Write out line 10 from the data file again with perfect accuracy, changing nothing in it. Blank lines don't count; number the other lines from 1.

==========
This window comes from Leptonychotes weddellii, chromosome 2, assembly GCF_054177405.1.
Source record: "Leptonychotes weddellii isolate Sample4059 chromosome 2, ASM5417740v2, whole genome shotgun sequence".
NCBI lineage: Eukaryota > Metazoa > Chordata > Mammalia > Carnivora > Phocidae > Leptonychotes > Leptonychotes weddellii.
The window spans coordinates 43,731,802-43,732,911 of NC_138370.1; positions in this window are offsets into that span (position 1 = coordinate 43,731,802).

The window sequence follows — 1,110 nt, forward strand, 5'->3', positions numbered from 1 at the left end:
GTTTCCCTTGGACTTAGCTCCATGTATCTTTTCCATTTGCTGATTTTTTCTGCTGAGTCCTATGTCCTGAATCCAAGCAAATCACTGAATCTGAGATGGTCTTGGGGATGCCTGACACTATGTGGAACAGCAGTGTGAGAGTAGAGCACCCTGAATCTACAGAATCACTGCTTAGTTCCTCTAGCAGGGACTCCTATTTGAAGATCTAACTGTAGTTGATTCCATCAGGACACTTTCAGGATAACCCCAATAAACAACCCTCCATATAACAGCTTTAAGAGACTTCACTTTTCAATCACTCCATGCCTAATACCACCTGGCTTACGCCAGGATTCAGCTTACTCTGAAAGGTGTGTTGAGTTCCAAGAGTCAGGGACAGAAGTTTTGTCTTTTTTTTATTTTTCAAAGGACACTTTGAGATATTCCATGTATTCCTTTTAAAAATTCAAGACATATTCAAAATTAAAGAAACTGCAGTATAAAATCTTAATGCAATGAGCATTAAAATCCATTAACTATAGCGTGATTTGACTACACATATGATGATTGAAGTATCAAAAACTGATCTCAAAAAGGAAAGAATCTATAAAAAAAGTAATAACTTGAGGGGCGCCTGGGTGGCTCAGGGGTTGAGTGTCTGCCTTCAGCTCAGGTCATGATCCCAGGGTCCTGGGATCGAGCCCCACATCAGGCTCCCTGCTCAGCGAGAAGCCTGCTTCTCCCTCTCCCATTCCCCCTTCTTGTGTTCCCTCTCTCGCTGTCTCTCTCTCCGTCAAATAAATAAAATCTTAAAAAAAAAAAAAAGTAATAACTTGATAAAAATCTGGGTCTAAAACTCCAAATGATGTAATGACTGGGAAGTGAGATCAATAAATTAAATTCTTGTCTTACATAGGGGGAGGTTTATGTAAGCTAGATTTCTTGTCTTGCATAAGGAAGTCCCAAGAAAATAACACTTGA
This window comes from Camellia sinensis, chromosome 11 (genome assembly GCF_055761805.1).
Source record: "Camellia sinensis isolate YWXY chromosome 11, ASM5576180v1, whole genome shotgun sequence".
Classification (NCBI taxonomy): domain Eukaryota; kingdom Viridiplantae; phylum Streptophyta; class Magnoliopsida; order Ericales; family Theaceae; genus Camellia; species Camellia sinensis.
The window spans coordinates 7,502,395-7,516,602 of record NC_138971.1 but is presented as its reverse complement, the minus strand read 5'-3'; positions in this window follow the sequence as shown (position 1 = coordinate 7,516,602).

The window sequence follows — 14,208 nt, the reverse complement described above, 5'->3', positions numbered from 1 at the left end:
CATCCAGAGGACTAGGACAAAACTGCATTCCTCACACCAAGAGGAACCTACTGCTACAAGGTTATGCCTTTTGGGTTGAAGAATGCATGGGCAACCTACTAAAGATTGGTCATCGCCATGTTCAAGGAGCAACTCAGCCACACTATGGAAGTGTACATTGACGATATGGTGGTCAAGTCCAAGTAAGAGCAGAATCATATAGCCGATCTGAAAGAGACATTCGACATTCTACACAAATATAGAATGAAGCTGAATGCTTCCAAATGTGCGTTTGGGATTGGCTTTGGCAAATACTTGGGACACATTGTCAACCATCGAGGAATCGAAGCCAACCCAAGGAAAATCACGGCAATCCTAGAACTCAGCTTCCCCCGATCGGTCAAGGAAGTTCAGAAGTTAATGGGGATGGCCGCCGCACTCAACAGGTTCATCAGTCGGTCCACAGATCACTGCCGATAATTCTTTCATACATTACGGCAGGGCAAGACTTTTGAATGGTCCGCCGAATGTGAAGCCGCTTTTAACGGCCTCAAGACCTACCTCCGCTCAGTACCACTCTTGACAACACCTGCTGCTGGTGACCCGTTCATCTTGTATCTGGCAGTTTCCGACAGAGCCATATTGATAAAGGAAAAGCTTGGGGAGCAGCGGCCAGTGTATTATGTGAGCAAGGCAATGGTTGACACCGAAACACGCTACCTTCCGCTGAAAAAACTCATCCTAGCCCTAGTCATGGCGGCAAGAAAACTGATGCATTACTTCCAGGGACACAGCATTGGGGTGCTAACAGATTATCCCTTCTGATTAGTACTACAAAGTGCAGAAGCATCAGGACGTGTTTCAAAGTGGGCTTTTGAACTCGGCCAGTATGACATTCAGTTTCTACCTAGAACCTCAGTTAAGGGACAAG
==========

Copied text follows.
The window spans coordinates 7,502,395-7,516,602 of record NC_138971.1 but is presented as its reverse complement, the minus strand read 5'-3'; positions in this window follow the sequence as shown (position 1 = coordinate 7,516,602).